Watch Siskel & Ebert Fight Over Nickelodeon Film ‘Good Burger’

In case you haven’t had enough of Roger Ebert nostalgia, here’s a great clip from Siskel & Ebert and the Movies from 1997 in which the two critics go head-to-head during their review of Good Burger, the feature-film adaptation of the sketch from All That featuring Kel Mitchell and current SNL cast member Kenan Thompson. Both critics found the movie pretty stupid, as they should because they are adults, but it’s fascinating to watch the Siskel and Ebert actually come up with a reason to argue about the film’s merits—Siskel trashes it completely, whereas Ebert defends it on the grounds that it’s indended for an adolescent audience. 

[h/t Rob Scheer]

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Slacker Rock Revival: Let’s Say We Did

Nostalgia for the 1990s, as we all know, is a thing. But it seems to be largely focused on which TV shows we watched and which toys (based on those TV shows) we never got in our Happy Meals. Less talked about are the grungy slacker indie rock then heavily consumed by Generation X, to help them deal with all the positivity going around. Let’s Say We Did is a band that would have fit comfortably in that scene.

First off, there’s the big meaty droner “Into Wherever.” (You seeing a pattern with these names and titles? It’s like they’re too cool to care!) It clomps and slides and wrings little phaser noises from the guitar, never anything less than full and saturated.

After that you can, at long last, learn just how the hell the game of cricket is played with this helpful video for “Goodbye!” It’s the second single from forthcoming album Hello Creatures. You know what? It’s gotta be tough work to sound this good and this gloriously lazy at the same time.

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‘Clarissa’ Fans Needn’t Grow Up: Novel About Twentysomething Clarissa Darling Set for 2014

I know how hard it is to consume culture that was made, like, in the last week when there’s still so much to digest from our childhood! I mean, why bother watching Breaking Bad when I have all of these Doug DVDs laying around? Game of Thrones? No thank you! I could care less about the Westeros because the Roundhouse Anyfamily has forever caught my attention. Isn’t #RememberThe90s fun? We’re a generation of Peter Pans and none of us ever have to be adults. Except, of course, for that precocious teen Clarissa Darling of Clarissa Explains it All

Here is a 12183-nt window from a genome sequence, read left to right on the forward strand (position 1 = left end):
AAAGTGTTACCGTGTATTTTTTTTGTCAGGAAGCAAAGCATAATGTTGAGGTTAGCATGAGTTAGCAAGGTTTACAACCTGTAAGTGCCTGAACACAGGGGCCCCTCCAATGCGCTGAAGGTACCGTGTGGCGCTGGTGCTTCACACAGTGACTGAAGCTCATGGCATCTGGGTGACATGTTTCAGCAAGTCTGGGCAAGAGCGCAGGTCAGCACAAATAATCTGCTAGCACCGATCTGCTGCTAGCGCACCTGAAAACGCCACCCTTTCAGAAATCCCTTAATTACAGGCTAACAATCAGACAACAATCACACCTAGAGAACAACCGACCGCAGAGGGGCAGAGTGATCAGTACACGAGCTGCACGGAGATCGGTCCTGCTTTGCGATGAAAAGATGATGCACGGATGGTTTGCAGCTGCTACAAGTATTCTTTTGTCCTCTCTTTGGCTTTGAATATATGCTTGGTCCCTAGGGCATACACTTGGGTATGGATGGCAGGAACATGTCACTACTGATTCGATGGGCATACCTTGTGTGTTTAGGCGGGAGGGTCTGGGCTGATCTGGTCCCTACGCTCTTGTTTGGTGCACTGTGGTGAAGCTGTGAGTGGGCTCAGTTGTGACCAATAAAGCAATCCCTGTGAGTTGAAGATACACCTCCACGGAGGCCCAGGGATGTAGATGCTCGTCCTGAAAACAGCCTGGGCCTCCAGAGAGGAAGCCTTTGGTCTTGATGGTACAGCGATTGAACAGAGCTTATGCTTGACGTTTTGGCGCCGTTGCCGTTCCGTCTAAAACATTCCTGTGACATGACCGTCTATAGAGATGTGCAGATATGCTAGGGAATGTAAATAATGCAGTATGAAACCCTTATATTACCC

According to Entertainment Weekly, Clarissa is coming back, but not via reruns on Nick at Nite. Rather, she’s the protagonist of a new novel marketing to millennials and, probably, Generation Y, because they can’t seem to shake this crazy nostalgic obsession either.

Now, almost 19 years after the series finale, Clarissa creator Mitchell Kriegman is letting our fashion-forward heroine enter uncharted territory with a new book, Things I Can’t Explain, tentatively slated for Fall 2014.

Acquired by Thomas Dunne Books editor and Macmillan Films head Brendan Deneen, the novel will follow 23-year-old Clarissa as she tries to carve out a career as a journalist and deals with the obstacles toward becoming a real adult: finding and keeping a job in a turbulent economy, the luxury of a first apartment without roommates, figuring out how to deal with parents all over again, and unexpected feelings for a really cute guy who—of course—has an on-and-off again girlfriend.

Well, those of us in our twenties now know that the twenties are the hardest years everrrrrrr, full of confusing feelings and weird body changes that cannot, you know, be explained. Thankfully, there’s an old friend from our childhood who can help us through the tough times of being an almost-grown up. I hope it’s raw and real like Girls. Will Clarissa and Sam have weird, uncomfortable sex in their on-again, off-again relationship? Will Clarissa’s friendship with Hillary survive the test of time? Will Ferguson come out? Will her parents, Janet and Marshall, finally confront Clarissa’s possible schizophrenia, which is the only explanation for why she keeps trying to break an invisible fourth wall with strange, smug soliloquies? Or will they just cut her off? I hope all of these things happen!